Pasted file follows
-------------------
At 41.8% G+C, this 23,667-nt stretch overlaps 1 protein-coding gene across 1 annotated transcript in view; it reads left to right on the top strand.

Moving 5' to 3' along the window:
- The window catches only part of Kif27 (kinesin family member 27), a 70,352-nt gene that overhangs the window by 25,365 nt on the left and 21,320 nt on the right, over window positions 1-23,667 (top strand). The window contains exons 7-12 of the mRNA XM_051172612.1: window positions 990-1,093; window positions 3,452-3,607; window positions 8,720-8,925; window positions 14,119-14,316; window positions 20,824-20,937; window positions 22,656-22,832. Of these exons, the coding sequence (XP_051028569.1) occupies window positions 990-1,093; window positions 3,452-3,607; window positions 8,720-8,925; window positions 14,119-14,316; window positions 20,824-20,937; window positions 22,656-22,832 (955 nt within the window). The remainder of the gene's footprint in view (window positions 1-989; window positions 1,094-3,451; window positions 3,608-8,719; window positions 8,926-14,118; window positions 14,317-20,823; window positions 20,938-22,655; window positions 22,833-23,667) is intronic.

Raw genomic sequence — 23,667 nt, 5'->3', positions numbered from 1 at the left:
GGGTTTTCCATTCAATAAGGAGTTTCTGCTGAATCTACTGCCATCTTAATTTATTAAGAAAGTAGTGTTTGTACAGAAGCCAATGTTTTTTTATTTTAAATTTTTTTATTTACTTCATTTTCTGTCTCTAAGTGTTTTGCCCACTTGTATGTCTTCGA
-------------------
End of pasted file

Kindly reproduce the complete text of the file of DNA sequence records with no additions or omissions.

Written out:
At 41.8% G+C, this 23,667-nt stretch overlaps 1 protein-coding gene across 1 annotated transcript in view; it reads left to right on the top strand.

Moving 5' to 3' along the window:
- The window catches only part of Kif27 (kinesin family member 27), a 70,352-nt gene that overhangs the window by 25,365 nt on the left and 21,320 nt on the right, over window positions 1-23,667 (top strand). The window contains exons 7-12 of the mRNA XM_051172612.1: window positions 990-1,093; window positions 3,452-3,607; window positions 8,720-8,925; window positions 14,119-14,316; window positions 20,824-20,937; window positions 22,656-22,832. Of these exons, the coding sequence (XP_051028569.1) occupies window positions 990-1,093; window positions 3,452-3,607; window positions 8,720-8,925; window positions 14,119-14,316; window positions 20,824-20,937; window positions 22,656-22,832 (955 nt within the window). The remainder of the gene's footprint in view (window positions 1-989; window positions 1,094-3,451; window positions 3,608-8,719; window positions 8,926-14,118; window positions 14,317-20,823; window positions 20,938-22,655; window positions 22,833-23,667) is intronic.

Raw genomic sequence — 23,667 nt, 5'->3', positions numbered from 1 at the left:
GGGTTTTCCATTCAATAAGGAGTTTCTGCTGAATCTACTGCCATCTTAATTTATTAAGAAAGTAGTGTTTGTACAGAAGCCAATGTTTTTTTATTTTAAATTTTTTTATTTACTTCATTTTCTGTCTCTAAGTGTTTTGCCCACTTGTATGTCTTCGA